Did you know?
- Mangroves are extraordinary ecosystems, located at the interface of land and sea in tropical regions, which offer a considerable array of ecosystem goods and services.
- Although they are found in 123 nations and territories, mangrove forests are globally rare. They represent less than 1% of all tropical forests worldwide, and less than 0.4% of the total global forest estate.
- Mangroves are disappearing three to five times faster than overall global forest losses, with serious ecological and socio-economic impacts.
- Management and restoration of mangrove ecosystems is an achievable and cost effective way to help ensure food security for many coastal communities.
- These forested wetlands are rich in biodiversity. They provide a valuable nursery habitat for fish and crustaceans; a food source for monkeys, deer, birds, even kangaroos; and a source of nectar for honeybees. They support complex communities, where thousands of other species interact.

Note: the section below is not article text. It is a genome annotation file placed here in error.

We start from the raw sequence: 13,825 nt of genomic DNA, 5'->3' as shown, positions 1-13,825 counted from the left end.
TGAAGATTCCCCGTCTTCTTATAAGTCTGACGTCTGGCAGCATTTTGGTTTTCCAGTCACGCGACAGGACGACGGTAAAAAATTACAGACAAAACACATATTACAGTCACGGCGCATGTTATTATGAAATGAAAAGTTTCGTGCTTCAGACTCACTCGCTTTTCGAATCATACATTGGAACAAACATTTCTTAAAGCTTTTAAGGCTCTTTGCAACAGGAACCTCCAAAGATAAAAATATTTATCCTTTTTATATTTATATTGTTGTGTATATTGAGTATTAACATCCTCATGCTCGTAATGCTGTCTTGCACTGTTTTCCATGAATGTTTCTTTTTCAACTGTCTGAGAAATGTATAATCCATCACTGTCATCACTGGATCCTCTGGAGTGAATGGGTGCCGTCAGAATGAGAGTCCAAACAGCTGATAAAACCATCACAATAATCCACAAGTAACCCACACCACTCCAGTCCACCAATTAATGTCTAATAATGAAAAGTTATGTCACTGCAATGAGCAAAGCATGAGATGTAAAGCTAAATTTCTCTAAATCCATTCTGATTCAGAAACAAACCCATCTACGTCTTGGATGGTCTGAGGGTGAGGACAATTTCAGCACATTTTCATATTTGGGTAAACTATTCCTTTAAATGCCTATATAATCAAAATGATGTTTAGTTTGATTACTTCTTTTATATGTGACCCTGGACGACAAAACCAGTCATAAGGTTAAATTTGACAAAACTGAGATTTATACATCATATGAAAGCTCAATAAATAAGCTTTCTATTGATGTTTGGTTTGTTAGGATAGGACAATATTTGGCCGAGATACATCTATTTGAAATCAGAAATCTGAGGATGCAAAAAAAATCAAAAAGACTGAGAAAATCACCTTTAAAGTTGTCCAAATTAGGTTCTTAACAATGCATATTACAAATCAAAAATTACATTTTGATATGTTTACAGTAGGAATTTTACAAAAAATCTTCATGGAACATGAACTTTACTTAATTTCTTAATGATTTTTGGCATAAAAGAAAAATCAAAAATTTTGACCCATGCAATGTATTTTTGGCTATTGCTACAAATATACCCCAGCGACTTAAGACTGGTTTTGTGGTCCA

- Healthy mangrove ecosystems are vital for the wellbeing, food security, and protection of coastal communities worldwide.
- Mangroves can play an important role in reducing vulnerability to natural hazards and increasing resilience to climate change impacts.
- Mangroves act as a form of natural coastal defense: reducing erosion, attenuating waves (and tsunamis) and even reducing the height of storm surges.
- Mangrove soils are highly effective carbon sinks, sequestering vast amounts of carbon over millennia.
- If destroyed, degraded or lost these coastal ecosystems become sources of carbon dioxide. Much of this emitted carbon is thousands of years old and other processes in the ecosystem do not balance its rapid release into the oceans and atmosphere.